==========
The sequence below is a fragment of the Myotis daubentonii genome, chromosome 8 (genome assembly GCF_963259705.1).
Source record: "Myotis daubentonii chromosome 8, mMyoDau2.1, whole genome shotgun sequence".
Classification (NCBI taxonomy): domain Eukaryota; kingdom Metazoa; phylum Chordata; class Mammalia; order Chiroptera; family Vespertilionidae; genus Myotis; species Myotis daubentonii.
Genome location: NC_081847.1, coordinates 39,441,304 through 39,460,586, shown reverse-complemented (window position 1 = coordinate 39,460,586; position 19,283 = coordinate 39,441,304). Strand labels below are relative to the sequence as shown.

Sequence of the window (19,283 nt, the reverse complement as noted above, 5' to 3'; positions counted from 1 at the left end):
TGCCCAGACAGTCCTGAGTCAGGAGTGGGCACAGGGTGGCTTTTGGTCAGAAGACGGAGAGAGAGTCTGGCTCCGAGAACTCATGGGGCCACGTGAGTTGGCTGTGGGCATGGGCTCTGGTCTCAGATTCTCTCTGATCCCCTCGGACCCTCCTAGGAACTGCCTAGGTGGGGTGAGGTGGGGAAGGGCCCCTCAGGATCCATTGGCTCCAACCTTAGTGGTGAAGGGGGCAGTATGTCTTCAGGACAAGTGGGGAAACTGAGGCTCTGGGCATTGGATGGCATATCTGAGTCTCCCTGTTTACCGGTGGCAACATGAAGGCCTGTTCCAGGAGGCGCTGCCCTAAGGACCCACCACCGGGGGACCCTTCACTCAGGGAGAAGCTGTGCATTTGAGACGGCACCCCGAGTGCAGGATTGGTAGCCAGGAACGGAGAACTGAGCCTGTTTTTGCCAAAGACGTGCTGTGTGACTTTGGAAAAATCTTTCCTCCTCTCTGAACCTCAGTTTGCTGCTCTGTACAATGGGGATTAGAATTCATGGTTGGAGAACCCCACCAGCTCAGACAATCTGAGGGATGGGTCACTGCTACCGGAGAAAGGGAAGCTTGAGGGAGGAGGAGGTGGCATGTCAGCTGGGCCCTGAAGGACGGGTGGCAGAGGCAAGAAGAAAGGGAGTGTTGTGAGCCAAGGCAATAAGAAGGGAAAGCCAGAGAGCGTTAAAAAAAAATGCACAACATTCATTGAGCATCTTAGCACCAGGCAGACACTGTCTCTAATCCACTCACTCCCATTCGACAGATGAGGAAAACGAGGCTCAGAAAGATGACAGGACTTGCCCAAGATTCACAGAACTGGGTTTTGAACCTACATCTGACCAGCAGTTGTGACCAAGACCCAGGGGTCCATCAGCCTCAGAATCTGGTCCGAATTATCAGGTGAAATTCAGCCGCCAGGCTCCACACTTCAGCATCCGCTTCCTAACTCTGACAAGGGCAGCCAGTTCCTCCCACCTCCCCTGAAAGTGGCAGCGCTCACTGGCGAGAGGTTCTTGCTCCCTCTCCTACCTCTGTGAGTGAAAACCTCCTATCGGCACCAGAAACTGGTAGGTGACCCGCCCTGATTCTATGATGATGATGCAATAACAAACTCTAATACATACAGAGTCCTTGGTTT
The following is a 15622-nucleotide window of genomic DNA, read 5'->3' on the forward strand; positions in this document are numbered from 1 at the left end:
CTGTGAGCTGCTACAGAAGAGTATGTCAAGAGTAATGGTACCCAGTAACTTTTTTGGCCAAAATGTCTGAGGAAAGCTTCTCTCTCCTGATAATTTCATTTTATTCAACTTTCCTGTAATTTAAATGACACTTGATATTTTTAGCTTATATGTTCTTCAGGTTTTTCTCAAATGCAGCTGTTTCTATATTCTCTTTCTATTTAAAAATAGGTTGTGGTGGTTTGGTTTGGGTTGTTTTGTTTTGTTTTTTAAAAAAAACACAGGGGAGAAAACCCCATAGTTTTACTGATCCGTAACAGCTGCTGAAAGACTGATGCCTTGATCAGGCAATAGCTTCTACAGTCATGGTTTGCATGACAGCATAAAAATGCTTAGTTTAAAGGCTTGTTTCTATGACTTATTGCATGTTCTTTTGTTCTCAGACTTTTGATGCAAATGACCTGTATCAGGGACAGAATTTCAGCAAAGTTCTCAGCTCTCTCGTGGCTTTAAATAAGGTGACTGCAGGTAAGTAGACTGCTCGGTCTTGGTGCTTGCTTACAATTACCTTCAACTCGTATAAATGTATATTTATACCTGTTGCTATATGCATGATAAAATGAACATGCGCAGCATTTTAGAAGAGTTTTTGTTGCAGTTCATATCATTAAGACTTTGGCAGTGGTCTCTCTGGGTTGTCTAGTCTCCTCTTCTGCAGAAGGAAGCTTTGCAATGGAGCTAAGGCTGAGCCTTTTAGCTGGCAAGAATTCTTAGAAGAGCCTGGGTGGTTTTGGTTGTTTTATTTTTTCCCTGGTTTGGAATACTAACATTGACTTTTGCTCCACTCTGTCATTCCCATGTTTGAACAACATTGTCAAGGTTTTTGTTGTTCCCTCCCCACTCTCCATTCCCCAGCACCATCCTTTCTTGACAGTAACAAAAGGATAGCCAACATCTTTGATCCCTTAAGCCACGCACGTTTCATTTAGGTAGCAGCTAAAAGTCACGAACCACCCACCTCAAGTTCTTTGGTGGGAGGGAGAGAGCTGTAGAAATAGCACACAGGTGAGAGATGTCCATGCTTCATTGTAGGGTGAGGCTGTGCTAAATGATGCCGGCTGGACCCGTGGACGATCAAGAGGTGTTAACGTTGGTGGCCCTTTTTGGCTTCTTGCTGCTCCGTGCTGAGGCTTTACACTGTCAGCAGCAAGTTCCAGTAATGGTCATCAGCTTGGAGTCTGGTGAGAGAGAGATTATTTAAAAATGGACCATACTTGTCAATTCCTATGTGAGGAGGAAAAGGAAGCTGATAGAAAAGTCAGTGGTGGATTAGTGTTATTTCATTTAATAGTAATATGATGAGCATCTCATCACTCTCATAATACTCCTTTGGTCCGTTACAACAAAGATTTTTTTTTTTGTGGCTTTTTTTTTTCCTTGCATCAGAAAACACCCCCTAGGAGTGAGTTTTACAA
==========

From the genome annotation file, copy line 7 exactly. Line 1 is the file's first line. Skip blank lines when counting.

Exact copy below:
The following is a 15622-nucleotide window of genomic DNA, read 5'->3' on the forward strand; positions in this document are numbered from 1 at the left end: